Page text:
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Piazzolla: Legacy / Cotik, Lin


Release Date: 10/13/2017 
Label:  Naxos   Catalog #: 8573789  
Composer:  Astor Piazzolla
Performer:  Tao LinTomas CotikAlex WadnerJeffrey Kipperman,   ... 
Number of Discs: 1 
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Notes and Editorial Reviews

In the year of the 25th anniversary of Piazzolla’s death, Argentinean-born violinist Tomas Cotik and Chinese-American pianist Tao Lin follow their critically acclaimed Tango Nuevo with more of Piazzolla’s richest and most exciting compositions. These fresh adaptations for mostly two or three musicians preserve and celebrate the Nuevo tango master’s legacy. ‘I think that lovers of tango music will definitelyw ant this fascinating disc,’ wrote Fanfare of Tango Nuevo. In the year of the 25th anniversary of Piazzolla’s death, Argentinean-born violinist Tomas Cotik and Chinese-American pianist Tao Lin follow their critically acclaimed Tango Nuevo with more of Piazzolla’s richest and most exciting compositions. These fresh adaptations for mostly two or three musicians preserve and celebrate the Nuevo tango master’s legacy. ‘I think that lovers of tango music will definitelyw ant this fascinating disc,’ wrote Fanfare of Tango Nuevo. Read less

Works on This Recording

1.
Escualo by Astor Piazzolla
Performer:  Tao Lin (Piano), Tomas Cotik (Violin)
Period: 20th Century 
Written: Argentina 
2.
Vardarito by Astor Piazzolla
Performer:  Alex Wadner (Percussion), Tao Lin (Piano), Jeffrey Kipperman (Double Bass),
Tomas Cotik (Violin), Bradley Loudis (Percussion)
Period: 20th Century 
Written: Argentina 
3.
Milonga del Angel by Astor Piazzolla
Performer:  Tao Lin (Piano), Jeffrey Kipperman (Double Bass), Tomas Cotik (Violin)
Period: 20th Century 
Written: 1965; Argentina 
4.
Las estaciones porteñas (4) by Astor Piazzolla
Performer:  Bradley Loudis (Percussion), Tomas Cotik (Violin), Tao Lin (Piano),
Alex Wadner (Percussion)
Period: 20th Century 
Written: 1967-1970; Argentina 
5.
Adios nonino by Astor Piazzolla
Performer:  Tomas Cotik (Violin), Tao Lin (Piano)
Period: 20th Century 
Written: 1961; Argentina 
6.
Introducción al Angel by Astor Piazzolla
Performer:  Bradley Loudis (Percussion), Tomas Cotik (Violin), Tao Lin (Piano),
Alex Wadner (Percussion)
Period: 20th Century 
Written: 1962; Argentina 
7.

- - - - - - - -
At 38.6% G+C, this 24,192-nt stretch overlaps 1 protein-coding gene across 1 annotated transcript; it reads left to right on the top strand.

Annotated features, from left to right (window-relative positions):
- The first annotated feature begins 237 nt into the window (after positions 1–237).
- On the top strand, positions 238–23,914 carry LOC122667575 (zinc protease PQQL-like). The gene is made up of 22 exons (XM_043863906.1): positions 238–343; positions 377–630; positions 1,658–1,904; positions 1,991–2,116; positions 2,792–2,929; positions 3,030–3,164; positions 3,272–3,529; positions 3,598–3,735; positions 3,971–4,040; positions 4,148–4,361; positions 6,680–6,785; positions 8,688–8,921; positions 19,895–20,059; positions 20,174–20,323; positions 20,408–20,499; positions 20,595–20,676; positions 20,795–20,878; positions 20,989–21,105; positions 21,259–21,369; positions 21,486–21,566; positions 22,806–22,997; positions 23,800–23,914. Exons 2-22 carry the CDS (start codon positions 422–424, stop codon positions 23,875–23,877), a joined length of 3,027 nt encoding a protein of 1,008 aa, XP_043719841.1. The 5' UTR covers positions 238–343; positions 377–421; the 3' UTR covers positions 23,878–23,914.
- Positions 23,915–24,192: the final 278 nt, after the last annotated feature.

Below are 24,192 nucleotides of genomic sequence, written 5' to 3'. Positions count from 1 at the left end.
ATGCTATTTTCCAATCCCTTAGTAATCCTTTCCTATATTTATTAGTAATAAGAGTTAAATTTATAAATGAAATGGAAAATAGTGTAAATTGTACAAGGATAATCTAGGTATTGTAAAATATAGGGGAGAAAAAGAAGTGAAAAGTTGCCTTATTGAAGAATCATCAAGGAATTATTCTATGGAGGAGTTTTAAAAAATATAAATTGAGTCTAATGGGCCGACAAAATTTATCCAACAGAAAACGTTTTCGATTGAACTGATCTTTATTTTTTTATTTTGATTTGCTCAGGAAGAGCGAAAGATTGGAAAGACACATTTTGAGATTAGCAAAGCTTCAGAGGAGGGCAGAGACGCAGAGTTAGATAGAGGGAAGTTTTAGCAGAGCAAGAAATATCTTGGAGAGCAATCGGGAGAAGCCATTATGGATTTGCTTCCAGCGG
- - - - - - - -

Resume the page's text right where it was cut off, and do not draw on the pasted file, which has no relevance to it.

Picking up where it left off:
Jeanne y Paul by Astor Piazzolla
Performer:  Bradley Loudis (Percussion), Tomas Cotik (Violin), Tao Lin (Piano),
Alex Wadner (Percussion)
Period: 20th Century 
Written: 1976; Argentina 
8.
Balada para un loco by Astor Piazzolla
Performer:  Tomas Cotik (Violin), Jeffrey Kipperman (Double Bass), Tao Lin (Piano),
Alfredo Lerida (Voice)
Period: 20th Century 
Written: Argentina 
9.
Revirado by Astor Piazzolla
Performer:  Tomas Cotik (Violin), Tao Lin (Piano)
Period: 20th Century 
Written: Argentina 
10.
Fracanapa by Astor Piazzolla
Performer:  Bradley Loudis (Percussion), Tomas Cotik (Violin), Tao Lin (Piano),
Alex Wadner (Percussion)
Period: 20th Century 
Written: Argentina 

Customer Reviews

Average Customer Review:  1 Customer Review )
 Cotik Kicks Butt in Piazzolla December 23, 2017 By Art Music Lady See All My Reviews "This is the kind of album I generally pass over for review on principle. Well, actually on two principles: I get bored listening to tango after tango after tango, which I personally don’t feel is a good form for classical composition and which I felt that Astor Piazzolla beat to death, plus the fact that most performances I’ve heard of Piazzolla’s music are pretty boring. But violinist Tomás Cotik emailed me and asked if I would be kind enough to audition this album, and I was so impressed that I became involved in his playing and decided to post my impressions here. Perhaps one reason I liked these performances so much was that Cotik and Osvaldo Calo arranged these pieces for violin, bass and piano, but surely the main reason is that Cotik is a hell of a violinist who plays with tremendous vitality and rhythmic acuity. In his very able hands, the music practically jumps off his bowstrings, and in the process, both he and pianist Tao Lin sound as if they’re practically dancing as they play. (Well, who knows? Maybe they are. Classical performers nowadays do all kinds of crazy stuff when they play, like wave their hands and arms in the air when singing, or walk and dance around the stage when playing.) But the bottom line is that Cotik, Lin, and bassist Jeffrey Kipperman make of this material a tango festival that sounds much closer to the folk or pop version of the music than usual, and in so doing lift Piazzolla’s pieces out of their usually stodgy atmosphere and place them in the realm of crossover material that works. It is the same kind of enthusiasm and good music ideas that makes the music of Nikolai Kapustin sound so good because it actually sounds like jazz, and jazz rhythm, like popular tango rhythm, is much more infectious than its stuffy academic knock-offs. I do hope that Cotik will consider it a compliment when I say that his playing reminded me of such jazz masters of the violin as Joe Venuti (especially) and Stéphane Grappelli. Certainly, Menuhin himself thought Grappelli one of the greatest violinists of his genre, so much so that he played with him, both in public and on recordings, for a decade. Yehudi never could swing as hard as Stéphane but he gave it the old college try, and in the end he did learn how to improvise. If Cotik ever turned his attention to jazz violin, he’d have absolutely no trouble swinging. He does so here on Las 4 estaciones porteñas, and if he leaves pianist Lin a bit behind that’s OK, because at least he knows how to make this music fly. --Lynn Rene Bayley, The Art Music Lounge" Report Abuse
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